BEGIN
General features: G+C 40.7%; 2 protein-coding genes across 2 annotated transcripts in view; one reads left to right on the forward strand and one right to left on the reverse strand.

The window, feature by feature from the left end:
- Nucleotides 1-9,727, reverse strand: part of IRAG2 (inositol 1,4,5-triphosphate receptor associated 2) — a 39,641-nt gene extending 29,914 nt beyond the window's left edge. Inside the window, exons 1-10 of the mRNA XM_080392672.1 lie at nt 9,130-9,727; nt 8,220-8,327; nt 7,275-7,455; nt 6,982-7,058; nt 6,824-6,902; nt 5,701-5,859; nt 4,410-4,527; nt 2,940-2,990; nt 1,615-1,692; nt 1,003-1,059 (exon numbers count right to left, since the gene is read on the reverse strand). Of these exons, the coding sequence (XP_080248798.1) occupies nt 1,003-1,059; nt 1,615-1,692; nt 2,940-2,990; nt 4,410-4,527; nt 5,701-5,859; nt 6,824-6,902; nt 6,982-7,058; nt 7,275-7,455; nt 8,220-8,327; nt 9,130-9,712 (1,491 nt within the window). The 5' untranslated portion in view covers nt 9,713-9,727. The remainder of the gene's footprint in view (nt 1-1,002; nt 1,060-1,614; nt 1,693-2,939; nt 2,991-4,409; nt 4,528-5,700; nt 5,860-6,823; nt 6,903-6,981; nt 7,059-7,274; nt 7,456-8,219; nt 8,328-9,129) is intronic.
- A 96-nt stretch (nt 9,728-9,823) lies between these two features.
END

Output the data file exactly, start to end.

General features: G+C 40.7%; 2 protein-coding genes across 2 annotated transcripts in view; one reads left to right on the forward strand and one right to left on the reverse strand.

The window, feature by feature from the left end:
- Nucleotides 1-9,727, reverse strand: part of IRAG2 (inositol 1,4,5-triphosphate receptor associated 2) — a 39,641-nt gene extending 29,914 nt beyond the window's left edge. Inside the window, exons 1-10 of the mRNA XM_080392672.1 lie at nt 9,130-9,727; nt 8,220-8,327; nt 7,275-7,455; nt 6,982-7,058; nt 6,824-6,902; nt 5,701-5,859; nt 4,410-4,527; nt 2,940-2,990; nt 1,615-1,692; nt 1,003-1,059 (exon numbers count right to left, since the gene is read on the reverse strand). Of these exons, the coding sequence (XP_080248798.1) occupies nt 1,003-1,059; nt 1,615-1,692; nt 2,940-2,990; nt 4,410-4,527; nt 5,701-5,859; nt 6,824-6,902; nt 6,982-7,058; nt 7,275-7,455; nt 8,220-8,327; nt 9,130-9,712 (1,491 nt within the window). The 5' untranslated portion in view covers nt 9,713-9,727. The remainder of the gene's footprint in view (nt 1-1,002; nt 1,060-1,614; nt 1,693-2,939; nt 2,991-4,409; nt 4,528-5,700; nt 5,860-6,823; nt 6,903-6,981; nt 7,059-7,274; nt 7,456-8,219; nt 8,328-9,129) is intronic.
- A 96-nt stretch (nt 9,728-9,823) lies between these two features.